Professor Michael Chernew, medical student Alexander Ryu, lecturer Teresa B. Gibson and research associate M. Richard McKellar, all of the Harvard Medical School in Boston, say national health expenditures grew exceptionally slowly during and immediately after the recent recession.
During 2009-11, per-capita national health spending grew about 3 percent annually, compared with an average of 5.9 percent annually during the previous 10 years.
Policy experts disagreed whether the slower health spending growth was temporary due to the recession or represented a long-term shift.
This study examined two factors that might account for the slowdown: job loss and benefit changes that shifted more costs to insured people.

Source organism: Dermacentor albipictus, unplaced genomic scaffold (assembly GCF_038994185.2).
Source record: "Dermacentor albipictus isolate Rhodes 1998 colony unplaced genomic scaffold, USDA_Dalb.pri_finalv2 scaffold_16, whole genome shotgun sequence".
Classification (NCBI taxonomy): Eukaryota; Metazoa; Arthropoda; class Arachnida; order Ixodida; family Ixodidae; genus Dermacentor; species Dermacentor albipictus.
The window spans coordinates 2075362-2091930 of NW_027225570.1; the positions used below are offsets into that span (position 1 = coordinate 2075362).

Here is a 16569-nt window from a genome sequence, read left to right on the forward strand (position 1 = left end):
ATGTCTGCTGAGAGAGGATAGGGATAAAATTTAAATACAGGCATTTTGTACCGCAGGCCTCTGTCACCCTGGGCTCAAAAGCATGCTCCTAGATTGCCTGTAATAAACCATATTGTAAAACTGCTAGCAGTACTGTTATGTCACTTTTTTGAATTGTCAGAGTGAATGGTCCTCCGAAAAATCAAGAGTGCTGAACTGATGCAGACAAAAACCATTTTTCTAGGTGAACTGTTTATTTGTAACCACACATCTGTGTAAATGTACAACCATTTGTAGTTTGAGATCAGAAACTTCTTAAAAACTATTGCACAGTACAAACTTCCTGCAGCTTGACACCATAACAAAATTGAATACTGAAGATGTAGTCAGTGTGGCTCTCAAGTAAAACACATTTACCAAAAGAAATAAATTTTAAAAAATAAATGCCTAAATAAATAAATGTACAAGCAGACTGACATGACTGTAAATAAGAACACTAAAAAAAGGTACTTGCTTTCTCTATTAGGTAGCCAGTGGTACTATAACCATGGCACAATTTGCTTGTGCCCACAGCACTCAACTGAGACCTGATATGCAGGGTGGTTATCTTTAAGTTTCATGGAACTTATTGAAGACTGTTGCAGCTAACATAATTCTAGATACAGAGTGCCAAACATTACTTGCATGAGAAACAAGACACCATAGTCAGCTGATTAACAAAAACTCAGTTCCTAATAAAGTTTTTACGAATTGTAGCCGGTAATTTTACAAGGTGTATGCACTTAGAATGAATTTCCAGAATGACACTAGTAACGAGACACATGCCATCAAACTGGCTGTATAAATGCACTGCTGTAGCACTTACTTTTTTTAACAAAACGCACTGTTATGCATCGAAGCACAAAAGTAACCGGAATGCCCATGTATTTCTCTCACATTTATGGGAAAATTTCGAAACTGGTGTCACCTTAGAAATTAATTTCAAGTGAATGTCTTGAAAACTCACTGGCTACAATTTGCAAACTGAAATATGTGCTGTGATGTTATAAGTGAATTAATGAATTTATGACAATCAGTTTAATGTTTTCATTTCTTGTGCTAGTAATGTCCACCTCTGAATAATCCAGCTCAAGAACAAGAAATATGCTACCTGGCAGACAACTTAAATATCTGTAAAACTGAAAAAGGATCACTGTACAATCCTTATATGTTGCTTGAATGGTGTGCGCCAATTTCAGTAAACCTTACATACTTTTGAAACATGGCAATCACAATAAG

Based on an examination of data covering more than 10 million enrollees with healthcare coverage from large firms in 2007-11, the study found the enrollees' out-of-pocket costs increased as the benefit design of their employer-provided coverage became less generous in this period.
"We conclude that such benefit design changes accounted for about one-fifth of the observed decrease in the rate of growth," the study authors said in a report on their research.
"However, we also observed a slowdown in spending growth even when we held benefit generosity constant, which suggests that other factors, such as a reduction in the rate of introduction of new technology, were also at work."
The findings, published in the journal Health Affairs, suggested cautious optimism that the slowdown in the growth of healthcare spending might persist -- a change that, if borne out, could have a major impact on U.S. health spending projections and fiscal challenges facing the country.